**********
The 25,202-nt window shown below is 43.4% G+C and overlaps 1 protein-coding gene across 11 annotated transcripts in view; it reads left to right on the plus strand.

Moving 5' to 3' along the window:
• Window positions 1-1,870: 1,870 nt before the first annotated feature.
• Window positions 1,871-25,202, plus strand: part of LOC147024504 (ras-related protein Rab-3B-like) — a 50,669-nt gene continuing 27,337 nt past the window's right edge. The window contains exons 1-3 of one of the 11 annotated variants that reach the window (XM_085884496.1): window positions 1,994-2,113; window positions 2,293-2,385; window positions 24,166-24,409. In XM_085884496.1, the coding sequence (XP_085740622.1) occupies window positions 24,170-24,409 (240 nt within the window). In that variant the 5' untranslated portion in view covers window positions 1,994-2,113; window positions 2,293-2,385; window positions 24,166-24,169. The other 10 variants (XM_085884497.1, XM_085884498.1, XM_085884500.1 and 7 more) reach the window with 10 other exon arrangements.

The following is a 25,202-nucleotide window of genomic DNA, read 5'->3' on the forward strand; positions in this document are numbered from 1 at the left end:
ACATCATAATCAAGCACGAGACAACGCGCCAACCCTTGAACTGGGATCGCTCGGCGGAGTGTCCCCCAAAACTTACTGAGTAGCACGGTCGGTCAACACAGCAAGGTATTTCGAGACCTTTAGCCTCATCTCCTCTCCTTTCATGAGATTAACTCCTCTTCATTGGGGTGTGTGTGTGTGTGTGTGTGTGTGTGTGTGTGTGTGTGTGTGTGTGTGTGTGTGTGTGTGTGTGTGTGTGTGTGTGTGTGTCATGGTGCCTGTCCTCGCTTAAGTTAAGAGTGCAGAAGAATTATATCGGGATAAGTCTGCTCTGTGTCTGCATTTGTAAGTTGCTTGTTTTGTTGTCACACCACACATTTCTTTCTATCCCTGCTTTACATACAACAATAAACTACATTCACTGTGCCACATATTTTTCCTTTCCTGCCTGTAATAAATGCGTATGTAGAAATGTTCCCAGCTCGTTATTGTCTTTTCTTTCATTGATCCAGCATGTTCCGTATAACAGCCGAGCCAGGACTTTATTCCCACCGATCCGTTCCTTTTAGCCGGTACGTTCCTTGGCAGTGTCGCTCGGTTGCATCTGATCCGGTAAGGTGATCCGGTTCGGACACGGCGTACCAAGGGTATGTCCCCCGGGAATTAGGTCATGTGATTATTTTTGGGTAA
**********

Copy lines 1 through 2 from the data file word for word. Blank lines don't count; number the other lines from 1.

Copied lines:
The 25,202-nt window shown below is 43.4% G+C and overlaps 1 protein-coding gene across 11 annotated transcripts in view; it reads left to right on the plus strand.

Moving 5' to 3' along the window: